There's another wrinkle to this morning's rumour about the nature and capabilities of the next generation Xbox - according to Paul Thurrott, the respected tech blogger behind the "leak", much of the fracas surrounding the notion of an always-online console is unwarranted, and declarations that Sony's PS4 will carry the day are hilariously premature.
"For me, Xbox 360 is almost entirely an online experience," he observed during a What The Tech podcast. "Most of the games I play are multiplayer, where you're playing against other people online. Or you're using it as an entertainment device when you're connected to a service like Netflix or Xbox video, so that is an internet-connected device.
Thurrott claims he has access to documents that reveal the next Xbox "must be internet-connected to use", but says he's not sure of the precise ramifications. On the whole, though, he's optimistic about the unannounced console. "I look at all this stuff that I've seen about Durango and I think, 'it's all positive.' I don't really see any bad news here at all. Like to me, everything I've seen about this is really positive.
"It's amazing to me that, based on like no information at all, everyone is like freaking out about everything. Aside from this online thing, by the way, the number one question I've gotten from people is, 'What does it look like?' Who gives a shit what it looks like?
"I've actually heard from, by the way not one or two people, several people who've said, 'based on what I've seen, Sony is going to blow them away.' Based on what you've seen? You've seen nothing. What are you talking about? You've seen literally nothing from Microsoft."
Thurrott also reckons Microsoft has less to fear from other console manufacturers than from digital media outlets, presumably in light of such initiatives as Xbox TV, under which the manufacturer has founded a studio in Los Angeles to work on unique, bespoke television programming for Xbox Live.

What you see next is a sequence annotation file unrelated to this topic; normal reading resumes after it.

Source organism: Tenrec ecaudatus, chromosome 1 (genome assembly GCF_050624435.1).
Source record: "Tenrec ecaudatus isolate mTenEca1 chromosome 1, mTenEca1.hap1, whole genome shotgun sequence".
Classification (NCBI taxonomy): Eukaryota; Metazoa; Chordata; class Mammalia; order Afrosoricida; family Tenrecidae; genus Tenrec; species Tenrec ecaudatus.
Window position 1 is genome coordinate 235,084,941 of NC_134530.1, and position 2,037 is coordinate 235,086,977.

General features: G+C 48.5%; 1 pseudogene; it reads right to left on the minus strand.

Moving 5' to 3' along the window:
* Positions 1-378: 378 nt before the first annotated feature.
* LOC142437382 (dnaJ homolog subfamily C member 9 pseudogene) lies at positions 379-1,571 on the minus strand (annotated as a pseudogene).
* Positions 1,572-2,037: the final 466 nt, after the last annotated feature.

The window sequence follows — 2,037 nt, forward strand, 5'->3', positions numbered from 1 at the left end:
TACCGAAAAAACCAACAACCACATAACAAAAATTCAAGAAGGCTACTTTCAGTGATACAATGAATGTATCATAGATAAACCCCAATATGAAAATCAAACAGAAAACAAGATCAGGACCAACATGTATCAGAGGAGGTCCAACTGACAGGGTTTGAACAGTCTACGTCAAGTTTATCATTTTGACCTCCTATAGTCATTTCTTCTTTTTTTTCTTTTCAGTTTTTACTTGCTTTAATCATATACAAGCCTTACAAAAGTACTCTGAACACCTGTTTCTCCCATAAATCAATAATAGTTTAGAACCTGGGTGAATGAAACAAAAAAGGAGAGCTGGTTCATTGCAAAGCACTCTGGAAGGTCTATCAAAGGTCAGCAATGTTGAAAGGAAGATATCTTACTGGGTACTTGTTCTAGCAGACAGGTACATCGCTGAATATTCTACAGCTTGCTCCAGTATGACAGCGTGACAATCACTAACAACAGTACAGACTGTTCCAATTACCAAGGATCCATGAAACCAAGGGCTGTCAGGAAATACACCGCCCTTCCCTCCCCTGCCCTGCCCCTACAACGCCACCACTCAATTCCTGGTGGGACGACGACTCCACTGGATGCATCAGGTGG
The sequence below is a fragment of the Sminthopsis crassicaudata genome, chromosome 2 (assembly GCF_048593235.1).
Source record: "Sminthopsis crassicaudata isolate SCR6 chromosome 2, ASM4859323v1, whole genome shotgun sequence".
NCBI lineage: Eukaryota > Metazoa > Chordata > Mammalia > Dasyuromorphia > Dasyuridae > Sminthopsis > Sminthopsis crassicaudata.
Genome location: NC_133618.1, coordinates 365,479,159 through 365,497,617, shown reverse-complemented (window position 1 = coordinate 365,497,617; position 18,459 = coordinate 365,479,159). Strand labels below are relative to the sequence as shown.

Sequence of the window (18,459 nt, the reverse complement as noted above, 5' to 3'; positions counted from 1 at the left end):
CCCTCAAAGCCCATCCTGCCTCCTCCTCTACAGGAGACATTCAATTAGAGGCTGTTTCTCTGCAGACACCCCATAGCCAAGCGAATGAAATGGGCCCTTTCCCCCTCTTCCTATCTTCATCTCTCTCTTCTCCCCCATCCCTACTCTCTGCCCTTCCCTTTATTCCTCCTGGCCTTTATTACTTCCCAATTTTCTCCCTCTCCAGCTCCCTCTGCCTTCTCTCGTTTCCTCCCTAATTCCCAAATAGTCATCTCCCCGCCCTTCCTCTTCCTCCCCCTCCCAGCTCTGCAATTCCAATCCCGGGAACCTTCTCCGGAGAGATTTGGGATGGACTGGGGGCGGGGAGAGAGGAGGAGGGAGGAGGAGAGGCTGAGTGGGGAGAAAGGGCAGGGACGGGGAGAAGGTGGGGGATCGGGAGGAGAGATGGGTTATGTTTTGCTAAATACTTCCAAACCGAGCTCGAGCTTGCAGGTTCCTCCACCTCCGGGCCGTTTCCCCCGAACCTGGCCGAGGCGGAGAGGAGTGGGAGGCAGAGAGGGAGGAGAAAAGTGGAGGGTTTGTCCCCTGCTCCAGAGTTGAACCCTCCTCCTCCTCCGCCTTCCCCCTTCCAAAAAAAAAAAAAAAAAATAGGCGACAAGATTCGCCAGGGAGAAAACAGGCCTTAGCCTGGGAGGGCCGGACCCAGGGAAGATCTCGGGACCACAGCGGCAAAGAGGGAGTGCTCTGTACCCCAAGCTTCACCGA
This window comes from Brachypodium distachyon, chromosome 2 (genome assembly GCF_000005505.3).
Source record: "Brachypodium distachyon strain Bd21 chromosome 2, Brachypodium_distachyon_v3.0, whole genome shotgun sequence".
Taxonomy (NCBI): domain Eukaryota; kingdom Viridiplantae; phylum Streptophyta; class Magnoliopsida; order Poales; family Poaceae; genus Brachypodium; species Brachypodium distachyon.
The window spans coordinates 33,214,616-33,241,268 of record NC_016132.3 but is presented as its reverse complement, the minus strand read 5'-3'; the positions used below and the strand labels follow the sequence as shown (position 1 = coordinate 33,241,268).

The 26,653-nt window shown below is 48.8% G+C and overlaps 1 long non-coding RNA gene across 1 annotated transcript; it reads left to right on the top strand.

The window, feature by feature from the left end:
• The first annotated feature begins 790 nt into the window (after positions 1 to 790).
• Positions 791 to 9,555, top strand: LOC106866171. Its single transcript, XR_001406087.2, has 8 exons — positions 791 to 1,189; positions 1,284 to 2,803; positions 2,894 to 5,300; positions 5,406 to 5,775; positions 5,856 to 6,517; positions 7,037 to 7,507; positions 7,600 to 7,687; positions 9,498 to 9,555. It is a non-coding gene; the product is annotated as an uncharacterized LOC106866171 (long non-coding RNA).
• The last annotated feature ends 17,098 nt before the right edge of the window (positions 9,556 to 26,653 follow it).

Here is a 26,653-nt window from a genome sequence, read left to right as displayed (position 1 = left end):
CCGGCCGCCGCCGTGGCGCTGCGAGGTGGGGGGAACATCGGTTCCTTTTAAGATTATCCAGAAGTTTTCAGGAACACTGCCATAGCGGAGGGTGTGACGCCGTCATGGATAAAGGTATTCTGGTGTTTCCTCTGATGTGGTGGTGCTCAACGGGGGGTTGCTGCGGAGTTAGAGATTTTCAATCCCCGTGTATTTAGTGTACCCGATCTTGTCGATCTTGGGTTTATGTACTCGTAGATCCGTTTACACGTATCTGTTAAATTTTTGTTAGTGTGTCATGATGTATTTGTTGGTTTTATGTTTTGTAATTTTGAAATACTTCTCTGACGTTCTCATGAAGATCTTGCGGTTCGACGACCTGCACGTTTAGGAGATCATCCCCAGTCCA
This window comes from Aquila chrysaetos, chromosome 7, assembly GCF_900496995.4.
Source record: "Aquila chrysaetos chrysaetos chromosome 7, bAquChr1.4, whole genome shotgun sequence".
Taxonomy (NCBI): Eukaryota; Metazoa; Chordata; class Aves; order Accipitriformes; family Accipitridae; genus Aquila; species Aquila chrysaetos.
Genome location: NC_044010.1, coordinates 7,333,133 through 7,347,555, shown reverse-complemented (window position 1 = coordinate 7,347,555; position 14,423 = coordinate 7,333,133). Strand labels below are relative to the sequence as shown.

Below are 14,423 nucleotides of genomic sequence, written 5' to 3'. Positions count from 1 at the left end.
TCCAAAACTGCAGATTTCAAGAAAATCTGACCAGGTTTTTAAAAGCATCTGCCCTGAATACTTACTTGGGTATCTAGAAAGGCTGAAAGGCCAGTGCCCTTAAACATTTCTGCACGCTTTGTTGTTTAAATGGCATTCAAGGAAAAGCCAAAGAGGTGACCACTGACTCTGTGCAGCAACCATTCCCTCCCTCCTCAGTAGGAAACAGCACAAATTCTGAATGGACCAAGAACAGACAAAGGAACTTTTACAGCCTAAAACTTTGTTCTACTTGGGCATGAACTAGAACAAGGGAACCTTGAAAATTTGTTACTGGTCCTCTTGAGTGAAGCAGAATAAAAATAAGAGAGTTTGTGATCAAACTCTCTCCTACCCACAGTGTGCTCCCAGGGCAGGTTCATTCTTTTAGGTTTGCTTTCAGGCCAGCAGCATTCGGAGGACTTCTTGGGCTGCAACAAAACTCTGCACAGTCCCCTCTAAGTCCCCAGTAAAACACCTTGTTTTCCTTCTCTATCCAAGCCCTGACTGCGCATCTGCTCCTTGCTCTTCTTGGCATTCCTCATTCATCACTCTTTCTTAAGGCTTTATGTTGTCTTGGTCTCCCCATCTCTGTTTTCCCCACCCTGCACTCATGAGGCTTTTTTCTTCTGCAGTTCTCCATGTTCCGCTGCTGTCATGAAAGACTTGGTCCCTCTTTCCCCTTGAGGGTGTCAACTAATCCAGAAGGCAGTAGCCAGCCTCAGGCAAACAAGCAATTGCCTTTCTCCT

"The problem Microsoft has has nothing to do with Sony or Nintendo anymore, it's Roku and AppleTV," he said. "The market for hardcore video games, the market of people will always buy the next Gears of War game, the next Halo game, the next Call of Duty game, it's fairly finite. It's a decent market, yada yada yada, it's not the market for tablets, it's not the market for smartphones."
Thurrott also offers the following on his website, following certain provocative comments about always-online on the part of Microsoft Studios creative director Adam Orth. "Folks, the next Xbox is going to require an always-on Internet connection.
"I don't know the specifics of what that means, but as I explained on this week's What The Tech podcast, which was recorded on Friday instead of the usual Tuesday because of my travel earlier in this week, this piece of information had been communicated to me, along with some other relevant tidbits, in January. It's true.
"Will Microsoft change this requirement in the wake of early outrage?" he continued. "Frankly I think we're too far along in the development process of the next Xbox, codenamed Durango, to make such a change. More to the point, I think that an always-on Xbox is directly in keeping with Microsoft's strategy for all next-generation platforms, including Windows Phone (all versions) and Windows 8/RT, which are designed to work as if you are simply connected all the time.
"Yes, they do work offline, of course. But the apps platform on these systems - which will be replicated on the Windows 8-based next Xbox - assumes a connection. Microsoft's new platforms are integrated conduits for online services.
"With bad memories of the horrible SimCity launch in our minds -that PC game also requires an Internet connection, even in "single player" mode - it's understandable why some are nervous about this," Thurrott conceded. "And yes, of course we're going to hear from the people who live in rural areas of the US, or in parts of the world where Internet connections are slow and unreliable, expensive, and metered. As we always do when any cloud-computing-type issue arises.
He concluded that "the knee-jerk reaction to this functionality - which, again, could certainly have been communicated a bit better - is happening before we have all the facts. Let's see what Microsoft has to say about the next Xbox, first in a late May launch event, and then later at both E3 and BUILD 2013, before we make up our minds.
"Let's not let one ill-conceived comment ruin what's going to be an awesome year for Xbox. And yes, it really is going to be awesome." I hope you're right, Paul.